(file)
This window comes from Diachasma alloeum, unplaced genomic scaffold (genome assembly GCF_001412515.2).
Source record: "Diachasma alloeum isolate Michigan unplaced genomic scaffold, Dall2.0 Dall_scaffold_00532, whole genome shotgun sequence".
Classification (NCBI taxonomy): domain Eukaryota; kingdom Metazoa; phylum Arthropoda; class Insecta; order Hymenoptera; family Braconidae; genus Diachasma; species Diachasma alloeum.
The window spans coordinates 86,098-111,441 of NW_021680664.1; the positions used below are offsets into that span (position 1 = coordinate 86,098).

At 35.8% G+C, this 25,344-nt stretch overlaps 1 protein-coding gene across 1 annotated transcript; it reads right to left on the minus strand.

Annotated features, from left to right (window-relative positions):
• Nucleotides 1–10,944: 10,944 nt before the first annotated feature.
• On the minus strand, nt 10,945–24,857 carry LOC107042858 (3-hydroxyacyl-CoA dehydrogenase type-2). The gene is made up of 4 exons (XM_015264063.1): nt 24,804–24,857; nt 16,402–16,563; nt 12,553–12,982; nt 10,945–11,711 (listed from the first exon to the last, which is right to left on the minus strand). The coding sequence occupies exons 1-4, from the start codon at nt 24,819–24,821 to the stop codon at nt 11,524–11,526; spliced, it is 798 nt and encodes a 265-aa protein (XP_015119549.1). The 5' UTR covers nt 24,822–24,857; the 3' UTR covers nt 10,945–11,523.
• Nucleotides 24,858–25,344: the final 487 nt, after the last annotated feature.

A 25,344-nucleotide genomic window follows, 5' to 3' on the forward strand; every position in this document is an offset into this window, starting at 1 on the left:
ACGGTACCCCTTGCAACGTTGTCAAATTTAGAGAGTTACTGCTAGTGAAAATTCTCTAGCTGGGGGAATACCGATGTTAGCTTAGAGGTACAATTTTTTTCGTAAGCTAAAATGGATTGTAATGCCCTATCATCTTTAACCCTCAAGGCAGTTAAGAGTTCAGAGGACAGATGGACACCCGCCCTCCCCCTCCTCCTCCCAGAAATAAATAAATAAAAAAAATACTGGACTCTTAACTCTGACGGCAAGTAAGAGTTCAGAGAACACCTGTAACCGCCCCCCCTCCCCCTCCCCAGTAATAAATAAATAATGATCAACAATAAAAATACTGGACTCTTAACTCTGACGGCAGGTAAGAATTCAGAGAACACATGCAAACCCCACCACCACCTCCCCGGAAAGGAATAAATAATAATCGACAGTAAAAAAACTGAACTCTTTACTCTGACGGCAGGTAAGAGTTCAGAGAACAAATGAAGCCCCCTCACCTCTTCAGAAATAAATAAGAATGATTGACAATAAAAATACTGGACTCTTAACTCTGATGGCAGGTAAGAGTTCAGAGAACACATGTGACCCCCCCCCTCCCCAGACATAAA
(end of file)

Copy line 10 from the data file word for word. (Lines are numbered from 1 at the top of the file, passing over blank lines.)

A 25,344-nucleotide genomic window follows, 5' to 3' on the forward strand; every position in this document is an offset into this window, starting at 1 on the left: